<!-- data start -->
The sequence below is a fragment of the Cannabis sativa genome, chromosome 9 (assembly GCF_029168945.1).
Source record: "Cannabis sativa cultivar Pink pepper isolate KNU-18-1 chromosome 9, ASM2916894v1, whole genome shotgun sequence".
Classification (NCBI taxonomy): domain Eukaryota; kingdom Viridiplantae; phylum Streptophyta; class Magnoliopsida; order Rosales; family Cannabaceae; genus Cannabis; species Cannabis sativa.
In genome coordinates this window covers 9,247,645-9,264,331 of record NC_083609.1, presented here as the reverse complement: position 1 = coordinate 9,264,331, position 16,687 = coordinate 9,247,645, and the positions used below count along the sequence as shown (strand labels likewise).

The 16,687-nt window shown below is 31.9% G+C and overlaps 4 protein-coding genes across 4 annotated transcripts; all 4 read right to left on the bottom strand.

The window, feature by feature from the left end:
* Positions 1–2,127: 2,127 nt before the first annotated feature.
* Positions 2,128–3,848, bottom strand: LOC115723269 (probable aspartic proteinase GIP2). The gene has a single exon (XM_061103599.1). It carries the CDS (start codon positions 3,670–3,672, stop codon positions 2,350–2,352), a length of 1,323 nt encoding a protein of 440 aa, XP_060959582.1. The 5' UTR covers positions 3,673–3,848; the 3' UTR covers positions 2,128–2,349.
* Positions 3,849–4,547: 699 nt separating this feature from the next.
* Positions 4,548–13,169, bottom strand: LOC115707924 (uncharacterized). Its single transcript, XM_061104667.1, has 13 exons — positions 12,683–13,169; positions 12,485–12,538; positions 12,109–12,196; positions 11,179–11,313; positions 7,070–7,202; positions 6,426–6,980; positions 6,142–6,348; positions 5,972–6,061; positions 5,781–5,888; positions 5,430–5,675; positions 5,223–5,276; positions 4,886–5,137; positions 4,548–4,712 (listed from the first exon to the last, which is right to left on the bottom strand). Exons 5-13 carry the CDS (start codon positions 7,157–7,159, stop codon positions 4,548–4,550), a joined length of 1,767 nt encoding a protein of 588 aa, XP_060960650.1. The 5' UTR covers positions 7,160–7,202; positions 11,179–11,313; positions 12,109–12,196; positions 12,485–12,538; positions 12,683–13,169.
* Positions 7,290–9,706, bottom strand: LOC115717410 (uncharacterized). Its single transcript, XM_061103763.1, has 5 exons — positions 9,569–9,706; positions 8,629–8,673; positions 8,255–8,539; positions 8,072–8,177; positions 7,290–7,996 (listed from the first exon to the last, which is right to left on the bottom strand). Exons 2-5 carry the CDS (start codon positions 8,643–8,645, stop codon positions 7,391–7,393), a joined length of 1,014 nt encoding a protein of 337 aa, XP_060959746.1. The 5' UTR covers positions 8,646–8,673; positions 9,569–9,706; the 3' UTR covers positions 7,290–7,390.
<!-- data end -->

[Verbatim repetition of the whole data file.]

The sequence below is a fragment of the Cannabis sativa genome, chromosome 9 (assembly GCF_029168945.1).
Source record: "Cannabis sativa cultivar Pink pepper isolate KNU-18-1 chromosome 9, ASM2916894v1, whole genome shotgun sequence".
Classification (NCBI taxonomy): domain Eukaryota; kingdom Viridiplantae; phylum Streptophyta; class Magnoliopsida; order Rosales; family Cannabaceae; genus Cannabis; species Cannabis sativa.
In genome coordinates this window covers 9,247,645-9,264,331 of record NC_083609.1, presented here as the reverse complement: position 1 = coordinate 9,264,331, position 16,687 = coordinate 9,247,645, and the positions used below count along the sequence as shown (strand labels likewise).

The 16,687-nt window shown below is 31.9% G+C and overlaps 4 protein-coding genes across 4 annotated transcripts; all 4 read right to left on the bottom strand.

The window, feature by feature from the left end:
* Positions 1–2,127: 2,127 nt before the first annotated feature.
* Positions 2,128–3,848, bottom strand: LOC115723269 (probable aspartic proteinase GIP2). The gene has a single exon (XM_061103599.1). It carries the CDS (start codon positions 3,670–3,672, stop codon positions 2,350–2,352), a length of 1,323 nt encoding a protein of 440 aa, XP_060959582.1. The 5' UTR covers positions 3,673–3,848; the 3' UTR covers positions 2,128–2,349.
* Positions 3,849–4,547: 699 nt separating this feature from the next.
* Positions 4,548–13,169, bottom strand: LOC115707924 (uncharacterized). Its single transcript, XM_061104667.1, has 13 exons — positions 12,683–13,169; positions 12,485–12,538; positions 12,109–12,196; positions 11,179–11,313; positions 7,070–7,202; positions 6,426–6,980; positions 6,142–6,348; positions 5,972–6,061; positions 5,781–5,888; positions 5,430–5,675; positions 5,223–5,276; positions 4,886–5,137; positions 4,548–4,712 (listed from the first exon to the last, which is right to left on the bottom strand). Exons 5-13 carry the CDS (start codon positions 7,157–7,159, stop codon positions 4,548–4,550), a joined length of 1,767 nt encoding a protein of 588 aa, XP_060960650.1. The 5' UTR covers positions 7,160–7,202; positions 11,179–11,313; positions 12,109–12,196; positions 12,485–12,538; positions 12,683–13,169.
* Positions 7,290–9,706, bottom strand: LOC115717410 (uncharacterized). Its single transcript, XM_061103763.1, has 5 exons — positions 9,569–9,706; positions 8,629–8,673; positions 8,255–8,539; positions 8,072–8,177; positions 7,290–7,996 (listed from the first exon to the last, which is right to left on the bottom strand). Exons 2-5 carry the CDS (start codon positions 8,643–8,645, stop codon positions 7,391–7,393), a joined length of 1,014 nt encoding a protein of 337 aa, XP_060959746.1. The 5' UTR covers positions 8,646–8,673; positions 9,569–9,706; the 3' UTR covers positions 7,290–7,390.